Former Vice President Joe Biden will accept the 2020 Democratic presidential nomination at a nearly all-virtual convention in Milwaukee this August, but delegates were told to stay home because of health concerns, the Democratic National Committee said on Wednesday.
"After consulting with public health officials about the COVID-19 pandemic, convention organizers are announcing today that they have determined state delegations should not plan to travel to Milwaukee and should plan to conduct their official convention business remotely," the DNC said in a statement.
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Wisconsin Gov. Tony Evers, a Democrat, had already signaled in May that party would likely host a virtual convention amid the coronavirus pandemic as to not put "stress on the public health system, nor put the delegates and others that come to the convention in harm's way."
It also in stark contrast to the Republican National Committee convention this August, which will be held in Jacksonville, Florida, in late August, which has plans to do temperature checks, implement social distancing and sanitizing stations for attendees. President Donald Trump will accept the party's nomination in person.
The DNC initially planned to have the nominating convention in July in Milwaukee but it was postponed until August due to COVID-19 to give planners more time to determine the best structure for the event.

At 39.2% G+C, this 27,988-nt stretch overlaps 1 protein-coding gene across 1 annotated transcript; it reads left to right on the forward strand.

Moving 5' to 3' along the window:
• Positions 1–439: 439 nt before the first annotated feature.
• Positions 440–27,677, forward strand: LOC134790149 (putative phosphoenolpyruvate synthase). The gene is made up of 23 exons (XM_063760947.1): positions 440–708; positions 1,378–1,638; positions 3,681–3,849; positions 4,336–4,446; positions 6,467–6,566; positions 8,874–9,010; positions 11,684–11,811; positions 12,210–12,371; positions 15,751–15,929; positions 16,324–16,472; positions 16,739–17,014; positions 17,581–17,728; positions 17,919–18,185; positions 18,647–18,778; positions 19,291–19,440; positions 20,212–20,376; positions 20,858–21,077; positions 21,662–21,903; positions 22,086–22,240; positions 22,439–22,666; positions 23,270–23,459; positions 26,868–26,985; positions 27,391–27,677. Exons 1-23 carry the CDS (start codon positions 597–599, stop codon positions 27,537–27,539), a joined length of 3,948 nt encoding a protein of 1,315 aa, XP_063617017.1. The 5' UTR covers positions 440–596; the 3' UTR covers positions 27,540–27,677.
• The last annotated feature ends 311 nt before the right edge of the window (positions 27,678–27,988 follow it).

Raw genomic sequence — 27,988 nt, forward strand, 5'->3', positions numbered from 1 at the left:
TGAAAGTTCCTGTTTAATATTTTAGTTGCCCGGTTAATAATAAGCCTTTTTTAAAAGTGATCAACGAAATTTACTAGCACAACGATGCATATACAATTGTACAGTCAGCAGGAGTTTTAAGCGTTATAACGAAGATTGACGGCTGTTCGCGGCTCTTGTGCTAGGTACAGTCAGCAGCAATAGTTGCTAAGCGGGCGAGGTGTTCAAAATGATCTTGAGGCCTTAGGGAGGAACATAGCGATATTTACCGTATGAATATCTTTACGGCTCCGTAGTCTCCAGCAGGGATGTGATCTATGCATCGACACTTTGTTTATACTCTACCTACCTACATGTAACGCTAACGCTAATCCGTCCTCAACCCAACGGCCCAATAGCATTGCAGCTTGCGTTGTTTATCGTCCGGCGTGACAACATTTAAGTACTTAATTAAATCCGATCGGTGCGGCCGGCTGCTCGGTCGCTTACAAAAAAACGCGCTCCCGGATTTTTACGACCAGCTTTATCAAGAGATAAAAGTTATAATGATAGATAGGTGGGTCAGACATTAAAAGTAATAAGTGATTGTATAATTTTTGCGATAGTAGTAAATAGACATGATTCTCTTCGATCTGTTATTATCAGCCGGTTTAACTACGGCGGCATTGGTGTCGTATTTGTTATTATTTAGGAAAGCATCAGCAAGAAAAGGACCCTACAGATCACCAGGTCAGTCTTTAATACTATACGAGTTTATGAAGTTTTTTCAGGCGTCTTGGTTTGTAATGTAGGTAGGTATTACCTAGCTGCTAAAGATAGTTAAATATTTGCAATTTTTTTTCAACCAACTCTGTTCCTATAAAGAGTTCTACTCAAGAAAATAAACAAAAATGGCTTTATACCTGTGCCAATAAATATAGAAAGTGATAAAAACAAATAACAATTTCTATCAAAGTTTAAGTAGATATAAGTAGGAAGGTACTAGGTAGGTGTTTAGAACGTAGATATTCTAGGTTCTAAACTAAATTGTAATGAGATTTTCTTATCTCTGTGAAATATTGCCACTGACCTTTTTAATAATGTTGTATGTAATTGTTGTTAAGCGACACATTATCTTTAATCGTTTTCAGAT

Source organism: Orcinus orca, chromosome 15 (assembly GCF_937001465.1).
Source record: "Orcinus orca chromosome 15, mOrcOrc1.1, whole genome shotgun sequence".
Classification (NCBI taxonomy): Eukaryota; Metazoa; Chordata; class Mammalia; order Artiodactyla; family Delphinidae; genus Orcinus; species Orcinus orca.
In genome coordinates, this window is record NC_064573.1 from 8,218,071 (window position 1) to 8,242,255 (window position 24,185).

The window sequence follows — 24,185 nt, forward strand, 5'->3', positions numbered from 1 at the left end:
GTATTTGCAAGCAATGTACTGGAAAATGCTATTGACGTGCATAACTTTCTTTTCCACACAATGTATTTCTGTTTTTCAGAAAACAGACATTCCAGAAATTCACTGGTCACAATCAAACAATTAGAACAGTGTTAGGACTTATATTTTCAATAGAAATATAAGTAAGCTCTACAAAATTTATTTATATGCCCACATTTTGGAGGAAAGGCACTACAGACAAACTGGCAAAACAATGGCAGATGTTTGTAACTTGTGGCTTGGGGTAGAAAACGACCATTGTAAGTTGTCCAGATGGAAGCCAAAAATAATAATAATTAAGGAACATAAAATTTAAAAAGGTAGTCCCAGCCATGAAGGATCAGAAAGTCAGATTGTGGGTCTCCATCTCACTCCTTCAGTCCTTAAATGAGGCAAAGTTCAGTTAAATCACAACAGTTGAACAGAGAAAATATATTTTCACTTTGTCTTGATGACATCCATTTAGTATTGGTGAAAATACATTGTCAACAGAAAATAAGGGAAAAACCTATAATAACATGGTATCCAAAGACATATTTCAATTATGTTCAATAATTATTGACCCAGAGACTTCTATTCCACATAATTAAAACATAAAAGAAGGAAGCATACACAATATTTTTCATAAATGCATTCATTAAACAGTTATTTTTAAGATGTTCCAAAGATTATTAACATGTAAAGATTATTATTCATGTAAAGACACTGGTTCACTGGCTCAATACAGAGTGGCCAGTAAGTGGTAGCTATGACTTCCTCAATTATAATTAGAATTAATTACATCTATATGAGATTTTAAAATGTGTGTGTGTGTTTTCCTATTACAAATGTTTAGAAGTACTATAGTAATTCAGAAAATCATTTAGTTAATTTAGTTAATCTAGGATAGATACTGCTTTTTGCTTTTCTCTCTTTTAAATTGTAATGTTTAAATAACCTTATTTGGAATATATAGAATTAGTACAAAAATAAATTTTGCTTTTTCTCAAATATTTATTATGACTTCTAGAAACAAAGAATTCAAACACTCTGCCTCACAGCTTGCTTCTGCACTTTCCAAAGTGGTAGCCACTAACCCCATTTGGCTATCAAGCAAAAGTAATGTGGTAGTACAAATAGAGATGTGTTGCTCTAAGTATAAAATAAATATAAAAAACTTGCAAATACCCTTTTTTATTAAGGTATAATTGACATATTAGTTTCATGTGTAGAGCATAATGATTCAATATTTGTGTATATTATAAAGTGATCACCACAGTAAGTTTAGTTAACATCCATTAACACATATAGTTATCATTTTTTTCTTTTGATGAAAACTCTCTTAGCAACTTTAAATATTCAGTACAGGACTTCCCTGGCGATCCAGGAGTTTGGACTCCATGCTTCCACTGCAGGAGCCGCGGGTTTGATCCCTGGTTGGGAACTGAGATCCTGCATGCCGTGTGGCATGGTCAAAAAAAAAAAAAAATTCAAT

The committee said in its statement that convention planners said Milwaukee will "anchor" four events for the week of the convention, which is slated for Aug. 17-20. It will include live virtual broadcasts from Milwaukee and other satellite locations across the country.
Wisconsin is a key battleground state for the Democrats to win in the 2020 election, which President Donald Trump won by a slim margin in 2016.
At the convention, Democrats will officially nominate Biden as the Democratic nominee for president.
The DNC said it is developing a process for most convention business to occur remotely, including all delegates casting their votes and committee meetings in the summer leading up to the convention.
The committee said it also tapped infectious disease experts to advise on health and safety protocols.
The committee has significantly scaled down the event, moving it from the 17,000-seat Fiserv Forum to the Wisconsin Center, which has a 4,500-seat theater and a 12,000-seat arena.
The committee said it is eliminating several large-scale events it has held in the past, such as a welcome reception for media and delegates and volunteer events. The DNC also said it is evaluating how it will determine how many people can be on the convention floor but are still finalizing plans.